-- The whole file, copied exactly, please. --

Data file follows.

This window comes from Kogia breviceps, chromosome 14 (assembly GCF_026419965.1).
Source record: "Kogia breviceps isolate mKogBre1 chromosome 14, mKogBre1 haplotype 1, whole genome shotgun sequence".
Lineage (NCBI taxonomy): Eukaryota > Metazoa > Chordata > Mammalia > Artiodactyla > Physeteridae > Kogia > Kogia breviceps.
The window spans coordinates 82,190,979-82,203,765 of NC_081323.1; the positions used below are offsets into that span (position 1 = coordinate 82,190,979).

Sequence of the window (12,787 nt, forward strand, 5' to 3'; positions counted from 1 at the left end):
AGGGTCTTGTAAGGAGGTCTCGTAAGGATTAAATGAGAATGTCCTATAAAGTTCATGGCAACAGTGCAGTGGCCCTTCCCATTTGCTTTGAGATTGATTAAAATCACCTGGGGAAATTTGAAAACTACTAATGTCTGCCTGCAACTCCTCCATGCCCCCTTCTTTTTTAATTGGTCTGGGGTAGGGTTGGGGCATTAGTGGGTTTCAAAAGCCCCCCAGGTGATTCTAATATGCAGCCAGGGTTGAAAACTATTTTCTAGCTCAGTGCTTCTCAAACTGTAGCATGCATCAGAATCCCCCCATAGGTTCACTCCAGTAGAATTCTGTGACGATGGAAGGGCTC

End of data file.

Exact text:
This window comes from Kogia breviceps, chromosome 14 (assembly GCF_026419965.1).
Source record: "Kogia breviceps isolate mKogBre1 chromosome 14, mKogBre1 haplotype 1, whole genome shotgun sequence".
Lineage (NCBI taxonomy): Eukaryota > Metazoa > Chordata > Mammalia > Artiodactyla > Physeteridae > Kogia > Kogia breviceps.
The window spans coordinates 82,190,979-82,203,765 of NC_081323.1; the positions used below are offsets into that span (position 1 = coordinate 82,190,979).

Sequence of the window (12,787 nt, forward strand, 5' to 3'; positions counted from 1 at the left end):
AGGGTCTTGTAAGGAGGTCTCGTAAGGATTAAATGAGAATGTCCTATAAAGTTCATGGCAACAGTGCAGTGGCCCTTCCCATTTGCTTTGAGATTGATTAAAATCACCTGGGGAAATTTGAAAACTACTAATGTCTGCCTGCAACTCCTCCATGCCCCCTTCTTTTTTAATTGGTCTGGGGTAGGGTTGGGGCATTAGTGGGTTTCAAAAGCCCCCCAGGTGATTCTAATATGCAGCCAGGGTTGAAAACTATTTTCTAGCTCAGTGCTTCTCAAACTGTAGCATGCATCAGAATCCCCCCATAGGTTCACTCCAGTAGAATTCTGTGACGATGGAAGGGCTC